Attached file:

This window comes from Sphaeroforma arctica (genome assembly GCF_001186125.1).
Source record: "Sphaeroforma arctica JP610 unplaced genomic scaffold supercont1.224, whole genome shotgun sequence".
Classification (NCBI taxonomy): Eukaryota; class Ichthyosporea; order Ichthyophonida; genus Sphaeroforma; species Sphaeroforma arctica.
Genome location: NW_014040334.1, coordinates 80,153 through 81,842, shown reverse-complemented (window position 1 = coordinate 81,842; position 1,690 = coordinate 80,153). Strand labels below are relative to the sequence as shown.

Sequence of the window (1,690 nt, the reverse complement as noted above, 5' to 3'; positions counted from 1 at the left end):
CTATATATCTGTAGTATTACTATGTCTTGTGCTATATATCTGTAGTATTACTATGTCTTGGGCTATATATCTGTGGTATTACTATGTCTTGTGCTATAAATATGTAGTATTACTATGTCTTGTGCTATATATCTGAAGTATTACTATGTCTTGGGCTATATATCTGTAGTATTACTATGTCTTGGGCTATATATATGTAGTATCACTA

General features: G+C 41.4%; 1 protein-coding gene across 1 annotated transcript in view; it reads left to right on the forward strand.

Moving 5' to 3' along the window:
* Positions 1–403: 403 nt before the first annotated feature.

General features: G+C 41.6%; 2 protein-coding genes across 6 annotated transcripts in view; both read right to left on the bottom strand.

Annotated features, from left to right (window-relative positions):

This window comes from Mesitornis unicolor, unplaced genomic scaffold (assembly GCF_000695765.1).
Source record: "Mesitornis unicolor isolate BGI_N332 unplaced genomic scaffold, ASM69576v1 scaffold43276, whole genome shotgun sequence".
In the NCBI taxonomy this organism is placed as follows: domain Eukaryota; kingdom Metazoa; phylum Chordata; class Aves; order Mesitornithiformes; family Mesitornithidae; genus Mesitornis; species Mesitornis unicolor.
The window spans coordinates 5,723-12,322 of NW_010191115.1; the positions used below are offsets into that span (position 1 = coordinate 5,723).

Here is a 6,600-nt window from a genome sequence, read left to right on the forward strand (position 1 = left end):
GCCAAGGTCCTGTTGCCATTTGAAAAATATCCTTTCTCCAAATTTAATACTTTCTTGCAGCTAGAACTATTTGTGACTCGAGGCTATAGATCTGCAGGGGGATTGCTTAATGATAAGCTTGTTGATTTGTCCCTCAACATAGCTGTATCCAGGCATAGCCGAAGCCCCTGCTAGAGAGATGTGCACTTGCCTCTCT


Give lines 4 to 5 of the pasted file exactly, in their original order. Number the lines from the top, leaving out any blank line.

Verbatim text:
Genome location: NW_014040334.1, coordinates 80,153 through 81,842, shown reverse-complemented (window position 1 = coordinate 81,842; position 1,690 = coordinate 80,153). Strand labels below are relative to the sequence as shown.

Sequence of the window (1,690 nt, the reverse complement as noted above, 5' to 3'; positions counted from 1 at the left end):